|Poverty Before the Famine, County Clare 1835|
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WIDOWS WITH CHILDREN
The witnesses present were able to enumerate about 38 widows who had families of young children, without any other support than their own earnings. “Their condition,” said Hehir, “may be said to be miserable exactly in proportion to the numbers in their families, who never can contribute to their own support, in a place where there is not sufficient employment for grown up people.” Mr. Hynes also observes, pointing to some women who were picking muscles and other shell-fish on the rocks, that half of them were widows, or the children of widows ; they have no other “kitchen” to their bad potatoes, than the unwholesome stuff they pick up there at low tides, and limpets and perriwinkles often constitute their entire meal. They, in common with the other poor, are often attacked with English cholera after the use of such food ; but though they know perfectly well the cause of their illness, necessity compels them again to revert to it.
“It is long since,” said Scanlan, “that a woman could support herself by her own industry. Spinning is nearly done away with ; formerly, indeed, there were ‘flannel fairs,’ which were frequented by buyers from the north ; if you looked into a house, during the long nights, you would see them full of women, carding and spinning, and the rent of some farmers was easily paid by the labour of their females. There is nothing of that kind now, and a woman is lucky if she can get employment two months of the year in the fields.” Mr. Hynes also added on this point, “Let a woman do what she can, and she cannot support two children by her labour ; and as for spinning, they can only get their food by it. I give two women a stone of wool, and they are nine days in spinning it ; for that they only get 4s. between them, and that is 4d. beyond the usual price. Many of them spin the entire day in a farmer’s house, and get nothing beyond their diet.” There is not an instance known in the parish of a widow being engaged in the sale of illicit spirits. Private distillation is almost unknown, from the total absence of fuel. The parish gives them no assistance, neither are there petty sessions held from which they could draw any relief by a participation in the fines levied.
Not one of the witnesses present had known a single instance where the owner of the estate had made any provision for the widows of those tenants who had lived and worked upon it. Salmon said that they are not turned out of their husband’s ground at once, merely because they are widows, but that happens before long, as soon as they are unable to pay their rents. No landlord in the parish had even given to his knowledge a cabin rent-free to any one. There were no mechanics or tradesmen in the parish, the population being purely agricultural. The gentry do not subscribe, for there are none resident. As to any support they receive from their relatives, it was observed, that a widow has but a weak claim for support on any of her relations, except her father, and in general they derive but little from them.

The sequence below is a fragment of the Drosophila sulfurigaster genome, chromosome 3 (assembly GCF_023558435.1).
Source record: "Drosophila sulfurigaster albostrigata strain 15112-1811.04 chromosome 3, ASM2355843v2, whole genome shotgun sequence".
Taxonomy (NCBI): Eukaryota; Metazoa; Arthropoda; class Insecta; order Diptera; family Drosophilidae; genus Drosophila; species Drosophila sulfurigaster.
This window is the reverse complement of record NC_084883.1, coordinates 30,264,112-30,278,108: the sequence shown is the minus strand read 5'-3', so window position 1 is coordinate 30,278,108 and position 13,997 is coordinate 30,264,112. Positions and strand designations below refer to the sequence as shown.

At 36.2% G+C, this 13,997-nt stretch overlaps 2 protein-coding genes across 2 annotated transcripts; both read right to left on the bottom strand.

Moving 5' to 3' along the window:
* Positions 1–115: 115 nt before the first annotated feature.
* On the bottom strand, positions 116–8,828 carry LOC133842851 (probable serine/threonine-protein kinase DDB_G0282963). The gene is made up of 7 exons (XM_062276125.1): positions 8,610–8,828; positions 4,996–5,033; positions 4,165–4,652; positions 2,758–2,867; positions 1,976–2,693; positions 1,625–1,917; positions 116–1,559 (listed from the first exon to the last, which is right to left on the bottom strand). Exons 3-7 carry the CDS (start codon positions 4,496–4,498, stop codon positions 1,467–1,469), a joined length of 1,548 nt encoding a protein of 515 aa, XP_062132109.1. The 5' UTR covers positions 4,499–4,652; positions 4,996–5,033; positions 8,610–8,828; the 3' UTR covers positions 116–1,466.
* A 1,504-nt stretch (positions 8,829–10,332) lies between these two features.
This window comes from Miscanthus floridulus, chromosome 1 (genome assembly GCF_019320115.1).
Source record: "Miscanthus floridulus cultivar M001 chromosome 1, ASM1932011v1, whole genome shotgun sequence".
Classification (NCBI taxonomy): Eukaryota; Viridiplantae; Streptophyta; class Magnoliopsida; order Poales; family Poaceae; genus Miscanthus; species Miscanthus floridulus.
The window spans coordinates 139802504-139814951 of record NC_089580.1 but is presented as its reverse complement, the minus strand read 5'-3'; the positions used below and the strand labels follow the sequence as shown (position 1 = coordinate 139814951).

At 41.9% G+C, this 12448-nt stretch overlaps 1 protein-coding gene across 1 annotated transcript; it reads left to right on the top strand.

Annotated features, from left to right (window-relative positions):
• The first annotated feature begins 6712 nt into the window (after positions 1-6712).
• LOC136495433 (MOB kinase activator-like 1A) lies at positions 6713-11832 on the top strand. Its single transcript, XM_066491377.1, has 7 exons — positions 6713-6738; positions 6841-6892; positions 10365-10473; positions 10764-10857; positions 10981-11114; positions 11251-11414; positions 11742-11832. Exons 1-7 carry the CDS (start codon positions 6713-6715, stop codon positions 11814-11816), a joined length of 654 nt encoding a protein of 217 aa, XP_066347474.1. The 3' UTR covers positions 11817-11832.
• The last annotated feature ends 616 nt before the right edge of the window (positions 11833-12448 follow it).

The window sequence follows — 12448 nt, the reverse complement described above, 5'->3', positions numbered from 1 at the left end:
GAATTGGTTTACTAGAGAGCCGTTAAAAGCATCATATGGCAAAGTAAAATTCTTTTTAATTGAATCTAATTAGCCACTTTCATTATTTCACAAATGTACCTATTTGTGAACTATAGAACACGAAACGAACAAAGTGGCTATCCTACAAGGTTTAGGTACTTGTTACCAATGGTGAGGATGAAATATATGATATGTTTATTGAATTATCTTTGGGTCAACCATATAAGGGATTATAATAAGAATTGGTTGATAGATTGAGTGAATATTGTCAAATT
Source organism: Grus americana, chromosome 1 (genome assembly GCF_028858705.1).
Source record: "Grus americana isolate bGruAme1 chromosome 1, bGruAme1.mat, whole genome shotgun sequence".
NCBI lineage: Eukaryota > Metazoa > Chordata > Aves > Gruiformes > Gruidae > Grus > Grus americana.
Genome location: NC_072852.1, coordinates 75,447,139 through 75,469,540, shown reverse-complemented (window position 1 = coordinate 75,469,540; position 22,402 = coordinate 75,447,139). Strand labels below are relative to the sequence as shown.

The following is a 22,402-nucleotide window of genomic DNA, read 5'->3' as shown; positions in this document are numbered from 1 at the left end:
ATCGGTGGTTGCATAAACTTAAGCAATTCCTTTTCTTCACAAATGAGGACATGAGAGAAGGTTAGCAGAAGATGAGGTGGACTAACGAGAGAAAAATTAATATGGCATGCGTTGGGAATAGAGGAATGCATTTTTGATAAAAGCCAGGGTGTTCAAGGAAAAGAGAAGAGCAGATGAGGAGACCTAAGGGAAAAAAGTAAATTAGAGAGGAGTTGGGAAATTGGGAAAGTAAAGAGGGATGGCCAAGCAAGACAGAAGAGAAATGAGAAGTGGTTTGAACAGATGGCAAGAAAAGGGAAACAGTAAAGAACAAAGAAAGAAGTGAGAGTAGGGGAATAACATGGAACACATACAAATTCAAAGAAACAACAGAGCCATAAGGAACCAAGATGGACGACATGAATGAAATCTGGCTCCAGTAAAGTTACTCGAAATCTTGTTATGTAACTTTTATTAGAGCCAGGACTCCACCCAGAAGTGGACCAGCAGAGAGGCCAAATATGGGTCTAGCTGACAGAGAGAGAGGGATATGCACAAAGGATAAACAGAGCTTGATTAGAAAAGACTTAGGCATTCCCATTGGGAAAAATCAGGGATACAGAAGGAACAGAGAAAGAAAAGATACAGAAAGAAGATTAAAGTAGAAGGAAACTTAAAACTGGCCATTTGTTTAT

It very seldom occurs that a farmer will give a widow credit for con-acre, and when she does obtain it, it is in general badly managed. She has not money to purchase a sufficiency of seed potatoes, or to pay the hire of hands for setting and trenching them. The harvesting of a widow’s crops is sometimes performed gratuitously on a Sunday morning, before mass, by the young men of the neighbourhood, who assemble for the purpose ; but this forms the amount of the assistance they receive from the labouring classes in general ; for it seldom occurs that any of their neighbours relieve them from the burthen of maintaining their children. One cannot expect this of people who are nearly as badly off as themselves. - (Hehir.)
Extreme poverty has, in some widows, overcome the sense of shame; and they have by degrees become confirmed mendicants. They at first ask charity privately from their immediate neighbours ; afterwards they go as far perhaps as the next parish, and return home at night, until at last they take their children with them, and quit the place altogether, and are heard of as begging and living in other parts of the country. - (Mc Dermott.)
No exertions of a labourer would enable him to lay by
anything for his family in case of his death. His average wages are less
than 7d. a day, and a few men are employed more than half the
year, many not more than five months. Their wages do not even give them
food, for which they are almost entirely dependant on the produce of their
own con-acre. - (Hynes.)
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